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12 of 12 people found the following review helpful By Brett Bullough on September 23, 2008
Format: Hardcover Verified Purchase
David Shannon is amazing! I am a Librarian for an elementary school and his books are always among the favorites, and "Too Many Toys" is no different. He has a great way of relating to children. All children relate to this story because we all tend to hang on to things that don't even work just for the sentimentality of it. The art work is delightful (as always), and the combination of the story and the pictures just works so wonderfully. I really cannot think of any of his books that I would not fully recommend!
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4 of 4 people found the following review helpful By Elaine Eckert on February 26, 2009
Format: Hardcover Verified Purchase
I don't know about you, but David Shannon described our son and his toys almost to a tee. We have a room just for his toys and still, they manage to appear in all different places -- in the house, car, my purse. Children think the book is funny, but adults (myself, my son's pre-school teachers, librarians) love this funny and sympathetic book.
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3 of 3 people found the following review helpful By mom2two on December 5, 2010
Format: Hardcover Verified Purchase
I have a 4.5 year old and a 2.5 year old and every year for St. Nicholas morning they each receive a new book. I usually pick titles about the nativity story or a Christmas book with a religious message, but went a different route this year. I had chosen Yes Virginia for my oldest (very sweet and cute!). I was looking for something for my younger child when I came across this title. Reading some of the reviews I anticipated that it would have some sort of message that it's important to pass along toys for those who don't have as many blessings--not that the book would center on that but I expected maybe a line or page about it--but alas, it's more a funny book about "too many toys." SPOILER ALERT--the very last page is him turning the box with the old toys he finally parted with into a new toy airplane. It's cute, but it didn't serve the purpose that I had hoped for St. Nicholas morning! It could provide a conversation starter for parents who want children to understand that they don't need so many toys, and in my case to talk to them about the importance of donating them to other children. But if you're looking for a heartfelt book with a strong message about not being selfish and sharing with others--this is not it!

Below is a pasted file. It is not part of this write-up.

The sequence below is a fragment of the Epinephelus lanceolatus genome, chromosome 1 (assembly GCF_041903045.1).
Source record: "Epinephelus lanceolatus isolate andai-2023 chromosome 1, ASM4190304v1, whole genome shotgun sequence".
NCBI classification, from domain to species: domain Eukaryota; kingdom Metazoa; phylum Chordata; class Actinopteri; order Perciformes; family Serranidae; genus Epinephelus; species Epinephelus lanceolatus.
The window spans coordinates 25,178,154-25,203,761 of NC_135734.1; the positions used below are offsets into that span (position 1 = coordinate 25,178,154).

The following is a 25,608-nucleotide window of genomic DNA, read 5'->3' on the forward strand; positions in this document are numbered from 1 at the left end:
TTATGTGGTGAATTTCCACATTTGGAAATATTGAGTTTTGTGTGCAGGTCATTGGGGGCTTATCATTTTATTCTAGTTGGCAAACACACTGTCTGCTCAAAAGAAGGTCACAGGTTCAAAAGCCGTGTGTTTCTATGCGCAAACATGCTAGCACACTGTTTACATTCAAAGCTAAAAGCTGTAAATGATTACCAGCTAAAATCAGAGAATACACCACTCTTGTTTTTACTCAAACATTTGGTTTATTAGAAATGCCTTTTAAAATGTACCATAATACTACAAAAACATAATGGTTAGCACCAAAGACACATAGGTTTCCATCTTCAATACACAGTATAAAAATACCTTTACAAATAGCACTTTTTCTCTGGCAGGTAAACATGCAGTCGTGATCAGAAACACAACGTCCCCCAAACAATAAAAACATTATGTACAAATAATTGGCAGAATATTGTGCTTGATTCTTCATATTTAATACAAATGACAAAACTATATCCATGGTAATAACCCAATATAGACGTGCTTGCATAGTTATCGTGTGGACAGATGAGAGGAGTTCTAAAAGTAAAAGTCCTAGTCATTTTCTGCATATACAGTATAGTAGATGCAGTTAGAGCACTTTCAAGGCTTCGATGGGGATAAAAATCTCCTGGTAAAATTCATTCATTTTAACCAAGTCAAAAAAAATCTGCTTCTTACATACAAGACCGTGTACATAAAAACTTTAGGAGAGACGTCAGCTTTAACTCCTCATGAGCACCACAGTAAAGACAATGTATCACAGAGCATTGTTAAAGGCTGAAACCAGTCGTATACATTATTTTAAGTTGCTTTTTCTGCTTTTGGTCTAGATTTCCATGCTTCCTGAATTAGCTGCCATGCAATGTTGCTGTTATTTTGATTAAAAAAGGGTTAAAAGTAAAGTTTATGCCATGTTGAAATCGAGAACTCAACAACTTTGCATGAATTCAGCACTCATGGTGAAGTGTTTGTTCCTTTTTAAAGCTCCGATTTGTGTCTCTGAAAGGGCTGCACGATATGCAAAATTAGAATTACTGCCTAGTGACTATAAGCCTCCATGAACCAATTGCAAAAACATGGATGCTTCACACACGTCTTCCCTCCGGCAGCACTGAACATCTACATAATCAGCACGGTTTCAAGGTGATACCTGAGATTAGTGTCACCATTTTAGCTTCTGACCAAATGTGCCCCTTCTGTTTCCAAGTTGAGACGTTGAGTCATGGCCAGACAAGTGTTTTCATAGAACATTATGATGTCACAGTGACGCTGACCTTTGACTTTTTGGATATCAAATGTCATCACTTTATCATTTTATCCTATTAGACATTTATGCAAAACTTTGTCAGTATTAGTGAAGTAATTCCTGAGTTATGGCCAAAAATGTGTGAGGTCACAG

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5 of 6 people found the following review helpful By Jennifer Donovan TOP 1000 REVIEWER on November 30, 2008
Format: Hardcover
As you might imagine, this book is about a young boy who had too many toys. His family tripped over them, he hoarded even the ones that were broken, and his mom finally decided that some of them had to go!

This book is illustrated in David Shannon's typical bright and whimsical style. I think that kids are attracted to the larger-than-life characterizations of the children, parents, and even inanimate objects.

My four-year-old son Kyle enjoyed it, chuckling in all the right places, and has even asked to hear it again. As for me -- well, it's inspired me to clear out some of those toys, and to even think twice about what I buy -- for my kids and others -- this holiday season.
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2 of 2 people found the following review helpful By Carole P. Roman on February 20, 2014
Format: Hardcover Verified Purchase
I love David Shannon's books. They are heartfelt and hilarious. The illustrations are both fun and a relief from all the pastel "babyish" books. This book was cute, but "No David" remains my favorite. It always leaves me with a smile. I have a David of my own and the universality of Shannon's characters strike a cord. Too Many Toys is how every parent feels when they look at the thousands of broken pieces, toys bubbling out of couch cushions, invading every bit of space so it feels like they are secretly mating and multiplying. It does get overwhelming. Shannon is not preachy, he's a slice of life and realistic. The ending was appropriate- it's a reminder that material things don't make us happy or fill a void- only we can do that for ourselves.